Hard Media

Seen at Insty:

I’ve never been a fan of “Cloud”-based entertainment, whether literature or movies, because it’s always seemed too easy for the “Cloud” to remove stuff that you’ve paid for — Kindle books, Amazon movies, etc. — at their own discretion / whim.  I don’t care that my well-filled bookcases take up a great deal of space in my apartment, or that they’d be a pain in the ass to move should I decide to live elsewhere;  I bought them, they’re my property forever, and nobody can take them from me.  Ditto movies.  I have a large number of DVDs of the movies I love and can watch over and over again — not too many modern ones, because today’s movies largely suck — and like my bookcases, my DVDs are eternal.  (I have a brand-new-in-the-box multi-format DVD player sitting in a closet in case the existing Philips gives up the ghost at some time in the future, and ALL my computers come with DVD players, just to be on the safe side.)

So when one of the great classic movies Gone With the Wind  risks being taken offline because it supposedly supports Teh EEEEEVIL Confederacy, I just shrug and move on, because GWTW  is very much part of my DVD movie collection.   And if it’s discovered that John Wayne or Humphrey Bogart once called someone a spic or nigger, and their works are therefore doomed to be consigned to the 1984 memory hole, my copies of Stagecoach  and Casablanca  are perfectly safe.

Just to prove that I’m comfortable living with apparent contradiction, though, I will admit to owning a copy of child-rapist Roman Polanski’s Macbeth, because it’s fucking brilliant even though the little dwarf Polack himself is reprehensible.  And even though I detest most of Woody Allen’s movies, I still have a copy of Midnight In Paris  because it too is a lovely movie, and it’s safe from the baying mob who have declared the mild-mannered director persona non grata  because he bonked someone he shouldn’t have, or something (I’m not familiar with the casus belli  against Allen, nor am I sufficiently interested in looking it up).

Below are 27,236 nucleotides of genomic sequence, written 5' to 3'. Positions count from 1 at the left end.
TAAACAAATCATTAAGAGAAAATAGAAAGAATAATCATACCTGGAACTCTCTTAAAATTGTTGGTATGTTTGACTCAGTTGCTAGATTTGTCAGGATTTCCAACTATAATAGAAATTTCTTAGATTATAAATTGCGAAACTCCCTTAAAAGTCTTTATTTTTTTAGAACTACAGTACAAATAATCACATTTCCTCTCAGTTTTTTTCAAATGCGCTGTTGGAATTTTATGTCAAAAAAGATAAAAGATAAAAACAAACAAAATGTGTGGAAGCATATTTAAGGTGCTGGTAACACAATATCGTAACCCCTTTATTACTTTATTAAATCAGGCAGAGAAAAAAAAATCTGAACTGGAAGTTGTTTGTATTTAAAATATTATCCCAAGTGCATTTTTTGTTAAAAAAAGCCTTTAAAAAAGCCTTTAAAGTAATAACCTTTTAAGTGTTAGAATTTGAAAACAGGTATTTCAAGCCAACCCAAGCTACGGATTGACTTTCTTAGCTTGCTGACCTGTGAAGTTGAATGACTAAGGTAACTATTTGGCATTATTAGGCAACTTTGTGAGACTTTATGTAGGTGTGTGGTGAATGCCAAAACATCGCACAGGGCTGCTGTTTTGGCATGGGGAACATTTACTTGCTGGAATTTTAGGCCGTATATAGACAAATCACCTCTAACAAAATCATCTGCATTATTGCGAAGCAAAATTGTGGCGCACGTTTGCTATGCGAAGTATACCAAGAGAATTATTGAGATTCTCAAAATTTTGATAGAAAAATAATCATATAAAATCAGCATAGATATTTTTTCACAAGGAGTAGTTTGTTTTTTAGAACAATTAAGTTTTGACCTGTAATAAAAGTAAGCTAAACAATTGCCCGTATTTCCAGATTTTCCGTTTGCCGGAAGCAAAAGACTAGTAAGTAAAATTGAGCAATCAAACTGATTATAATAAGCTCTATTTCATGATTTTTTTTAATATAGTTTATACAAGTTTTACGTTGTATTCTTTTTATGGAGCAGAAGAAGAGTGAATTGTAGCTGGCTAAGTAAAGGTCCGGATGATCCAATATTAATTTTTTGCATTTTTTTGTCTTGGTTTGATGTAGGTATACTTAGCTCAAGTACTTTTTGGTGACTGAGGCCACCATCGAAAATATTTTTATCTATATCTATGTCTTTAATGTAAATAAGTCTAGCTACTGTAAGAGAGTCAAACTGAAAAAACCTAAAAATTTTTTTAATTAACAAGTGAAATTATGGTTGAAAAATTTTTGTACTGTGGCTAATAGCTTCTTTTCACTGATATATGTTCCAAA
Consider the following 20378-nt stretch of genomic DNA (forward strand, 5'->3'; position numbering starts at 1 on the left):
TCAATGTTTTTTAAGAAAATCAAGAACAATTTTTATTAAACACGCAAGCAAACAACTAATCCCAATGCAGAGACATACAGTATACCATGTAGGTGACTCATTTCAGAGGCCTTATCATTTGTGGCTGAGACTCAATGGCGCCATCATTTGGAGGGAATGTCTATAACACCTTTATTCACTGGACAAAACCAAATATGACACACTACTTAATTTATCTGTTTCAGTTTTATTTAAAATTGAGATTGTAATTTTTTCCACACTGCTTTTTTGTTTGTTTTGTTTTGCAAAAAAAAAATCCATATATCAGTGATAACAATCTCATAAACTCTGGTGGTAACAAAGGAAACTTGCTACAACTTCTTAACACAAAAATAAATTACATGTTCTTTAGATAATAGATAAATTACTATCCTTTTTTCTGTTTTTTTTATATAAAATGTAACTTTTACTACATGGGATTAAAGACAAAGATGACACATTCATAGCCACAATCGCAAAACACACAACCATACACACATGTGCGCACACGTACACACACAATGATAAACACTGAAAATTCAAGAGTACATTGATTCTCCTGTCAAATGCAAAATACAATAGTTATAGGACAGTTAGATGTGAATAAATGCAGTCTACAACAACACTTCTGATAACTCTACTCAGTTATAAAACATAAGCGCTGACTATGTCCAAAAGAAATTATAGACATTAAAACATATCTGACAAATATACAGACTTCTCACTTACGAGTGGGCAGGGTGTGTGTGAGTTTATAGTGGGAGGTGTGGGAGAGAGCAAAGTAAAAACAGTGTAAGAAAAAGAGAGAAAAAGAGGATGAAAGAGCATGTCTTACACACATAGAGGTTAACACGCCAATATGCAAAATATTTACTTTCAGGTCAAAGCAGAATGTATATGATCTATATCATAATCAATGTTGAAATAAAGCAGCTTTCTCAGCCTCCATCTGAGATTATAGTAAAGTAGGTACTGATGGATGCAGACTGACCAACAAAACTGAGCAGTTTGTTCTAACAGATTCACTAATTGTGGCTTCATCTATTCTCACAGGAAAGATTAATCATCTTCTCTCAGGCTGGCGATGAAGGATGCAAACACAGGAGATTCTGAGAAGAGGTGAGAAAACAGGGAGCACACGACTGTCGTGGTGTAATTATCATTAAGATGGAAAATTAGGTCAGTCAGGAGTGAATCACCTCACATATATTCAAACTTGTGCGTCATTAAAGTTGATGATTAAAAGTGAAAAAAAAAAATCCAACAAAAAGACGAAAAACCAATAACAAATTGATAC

That’s the whole point.  The essence of all of this is choice — personal choice, not choice dictated by some foul censorship committee — and by going with the “physical media”, as Insty calls it, one is sheltered from the screaming assholes of political correctness.

And they’ll have to take my well-thumbed copy of Huckleberry Finn  from my cold dead hand (the other hand will be clutching an empty 1911).


  1. Not to mention, you can read that book after the electricity goes out for the last time, the last DVD player fails, and the internet gets turned off.

  2. Its why I keep my Haggard & Kipling collection.

    To be fair though I keep them because I love books in general, and theirs specifically. In my wildest dreams as a younker I never imagined they would the targets of this kind of thing.

  3. Any digital goods that require phoning home to the mothership to be used are rentals pure and simple, and should be treated as such. Calling such transactions a “sale” is pure fraud.

  4. I accidentally tuned into Fawlty Towers on PBS many years before the internet, when there was still some value to PBS in our society. I think there are only about a dozen episodes, in toto. Cleese has become a bit of a SJW in his dotage, he was anything but, back in the day, including his work in MPFC. Fawlty Towers is so f’ing funny it boggles the mind. I remember the “Don’t mention the war” episode very well and I haven’t seen it in 25 years. The great value of this kerfuffle is that whole generations of young people will likely be exposed to shows they never would have heard of otherwise. And they’ll enjoy them. I read Gone With the Wind in 8th grade for English class. It was a ginormous book, and didn’t have anything to do with cowboys or space aliens so I had real doubt that I would enjoy it. Thirty pages into it I was hooked and literally could not put it down. It was the longest book I’d read, probably until I discovered Ayn Rand. The movie is also great. These BLMers are truly the American Taliban, seeking to destroy every aspect of our culture that has any value.

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